The Ducks Unlimited 2018 waterfowl forecast was released on Friday, and the results seem to bode well for California’s duck migration. Here’s some of DU’s Pacific Flyway forecast:
The majority of Pacific Flyway waterfowl are raised on the prairies of the United States and Canada as well as in northwestern Canada, Alaska, and other western states. In southern Alberta, spring arrived quickly after a wintry start to April. The rapid snowmelt caused some localized flooding and recharged many wetland basins. Following a delayed start, waterfowl breeding efforts were in full swing by mid-May. Total breeding ducks in the region were down 14 percent from the 2017 estimate but remained 28 percent above the long-term average.
“Summer was warmer and drier than average across southern and central Alberta, but carryover water from the spring runoff and localized rainfall helped maintain semipermanent wetland habitats,” reports DU Canada biologist Ian McFarlane. “Although waterfowl breeding efforts were delayed by cool spring weather, good numbers of broods were observed in many areas.” …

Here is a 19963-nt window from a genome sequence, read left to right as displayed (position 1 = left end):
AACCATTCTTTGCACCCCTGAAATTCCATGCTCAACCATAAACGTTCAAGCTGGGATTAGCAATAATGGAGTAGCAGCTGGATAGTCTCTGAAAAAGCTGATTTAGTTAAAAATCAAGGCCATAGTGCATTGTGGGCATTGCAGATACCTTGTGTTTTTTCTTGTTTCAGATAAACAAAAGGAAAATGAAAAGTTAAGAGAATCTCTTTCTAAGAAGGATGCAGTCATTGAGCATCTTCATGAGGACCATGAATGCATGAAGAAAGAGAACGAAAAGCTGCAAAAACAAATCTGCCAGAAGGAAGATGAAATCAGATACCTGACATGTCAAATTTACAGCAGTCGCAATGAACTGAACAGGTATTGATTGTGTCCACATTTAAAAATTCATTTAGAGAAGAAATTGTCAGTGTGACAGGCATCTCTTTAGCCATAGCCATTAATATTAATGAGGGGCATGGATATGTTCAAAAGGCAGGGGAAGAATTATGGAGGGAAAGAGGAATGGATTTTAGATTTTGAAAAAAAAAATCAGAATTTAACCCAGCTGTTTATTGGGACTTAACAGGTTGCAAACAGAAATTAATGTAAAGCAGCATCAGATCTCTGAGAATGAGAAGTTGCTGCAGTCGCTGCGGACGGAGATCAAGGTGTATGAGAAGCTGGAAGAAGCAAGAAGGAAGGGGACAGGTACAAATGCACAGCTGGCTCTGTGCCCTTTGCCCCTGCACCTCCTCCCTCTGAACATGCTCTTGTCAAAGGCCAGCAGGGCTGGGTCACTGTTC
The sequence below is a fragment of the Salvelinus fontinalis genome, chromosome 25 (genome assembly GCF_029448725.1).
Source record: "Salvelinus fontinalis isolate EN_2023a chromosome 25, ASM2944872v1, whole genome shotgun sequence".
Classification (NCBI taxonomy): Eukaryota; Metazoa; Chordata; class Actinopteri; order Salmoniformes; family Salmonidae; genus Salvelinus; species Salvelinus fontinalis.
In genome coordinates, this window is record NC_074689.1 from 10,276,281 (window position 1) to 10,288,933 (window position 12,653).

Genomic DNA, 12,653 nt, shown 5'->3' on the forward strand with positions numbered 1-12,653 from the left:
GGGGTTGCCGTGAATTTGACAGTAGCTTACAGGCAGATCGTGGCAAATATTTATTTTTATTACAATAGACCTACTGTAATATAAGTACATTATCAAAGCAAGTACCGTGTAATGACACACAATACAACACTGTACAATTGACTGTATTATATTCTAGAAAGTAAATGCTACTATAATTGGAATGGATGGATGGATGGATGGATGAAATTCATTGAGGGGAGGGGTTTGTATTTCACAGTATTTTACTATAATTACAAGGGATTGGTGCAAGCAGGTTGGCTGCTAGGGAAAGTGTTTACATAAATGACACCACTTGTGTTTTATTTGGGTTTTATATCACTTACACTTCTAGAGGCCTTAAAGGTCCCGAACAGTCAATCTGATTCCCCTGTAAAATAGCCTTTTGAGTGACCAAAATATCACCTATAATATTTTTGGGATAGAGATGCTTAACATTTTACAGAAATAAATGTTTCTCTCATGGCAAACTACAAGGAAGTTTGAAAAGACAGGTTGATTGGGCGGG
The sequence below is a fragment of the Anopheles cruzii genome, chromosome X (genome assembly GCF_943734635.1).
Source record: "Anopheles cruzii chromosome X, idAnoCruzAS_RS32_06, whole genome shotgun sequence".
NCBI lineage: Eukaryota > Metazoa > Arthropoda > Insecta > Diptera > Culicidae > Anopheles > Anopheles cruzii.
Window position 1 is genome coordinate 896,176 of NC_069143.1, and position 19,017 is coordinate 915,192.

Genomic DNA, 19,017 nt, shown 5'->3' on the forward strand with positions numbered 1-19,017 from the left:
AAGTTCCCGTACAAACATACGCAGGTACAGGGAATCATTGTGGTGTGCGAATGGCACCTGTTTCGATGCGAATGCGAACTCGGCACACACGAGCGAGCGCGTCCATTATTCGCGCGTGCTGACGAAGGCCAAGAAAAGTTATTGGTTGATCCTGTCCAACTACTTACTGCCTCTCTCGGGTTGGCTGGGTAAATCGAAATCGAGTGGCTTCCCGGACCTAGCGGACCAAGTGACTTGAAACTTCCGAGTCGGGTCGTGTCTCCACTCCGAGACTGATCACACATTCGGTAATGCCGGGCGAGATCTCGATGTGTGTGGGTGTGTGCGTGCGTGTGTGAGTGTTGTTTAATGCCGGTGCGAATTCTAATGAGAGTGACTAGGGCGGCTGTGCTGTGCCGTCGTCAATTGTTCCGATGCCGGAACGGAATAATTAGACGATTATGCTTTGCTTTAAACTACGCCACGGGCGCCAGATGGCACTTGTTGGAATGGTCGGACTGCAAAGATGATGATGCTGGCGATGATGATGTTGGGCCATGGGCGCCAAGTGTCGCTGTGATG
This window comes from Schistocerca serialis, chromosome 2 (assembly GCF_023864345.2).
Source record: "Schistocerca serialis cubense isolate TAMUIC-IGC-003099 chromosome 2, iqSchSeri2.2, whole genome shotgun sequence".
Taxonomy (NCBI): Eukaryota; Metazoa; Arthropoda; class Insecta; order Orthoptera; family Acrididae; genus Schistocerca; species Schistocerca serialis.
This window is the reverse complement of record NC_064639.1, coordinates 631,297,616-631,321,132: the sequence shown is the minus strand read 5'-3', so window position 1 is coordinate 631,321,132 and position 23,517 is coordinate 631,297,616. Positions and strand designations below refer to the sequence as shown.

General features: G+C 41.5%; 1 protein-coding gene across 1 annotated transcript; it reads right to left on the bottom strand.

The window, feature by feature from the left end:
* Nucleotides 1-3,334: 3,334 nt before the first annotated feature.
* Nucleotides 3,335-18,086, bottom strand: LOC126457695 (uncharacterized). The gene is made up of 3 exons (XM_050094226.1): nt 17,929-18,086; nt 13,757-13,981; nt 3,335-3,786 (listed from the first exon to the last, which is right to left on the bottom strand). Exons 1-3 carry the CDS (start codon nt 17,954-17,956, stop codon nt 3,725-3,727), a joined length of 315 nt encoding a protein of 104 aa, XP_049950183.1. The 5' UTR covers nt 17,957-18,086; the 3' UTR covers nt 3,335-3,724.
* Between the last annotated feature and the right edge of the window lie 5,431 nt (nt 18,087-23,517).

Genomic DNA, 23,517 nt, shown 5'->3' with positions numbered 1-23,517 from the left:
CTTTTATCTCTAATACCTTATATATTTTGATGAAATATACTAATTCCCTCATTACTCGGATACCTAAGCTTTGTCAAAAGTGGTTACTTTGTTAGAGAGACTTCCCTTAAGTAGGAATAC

In the western United States, wetland conditions were variable as some areas have improved while others continue to suffer drought conditions. In California, total ducks were up 39 percent compared to the 2017 estimate and were near the long-term average. In Oregon and Washington, duck populations were up 23 percent and 16 percent, respectively, and were above the long-term average in both states.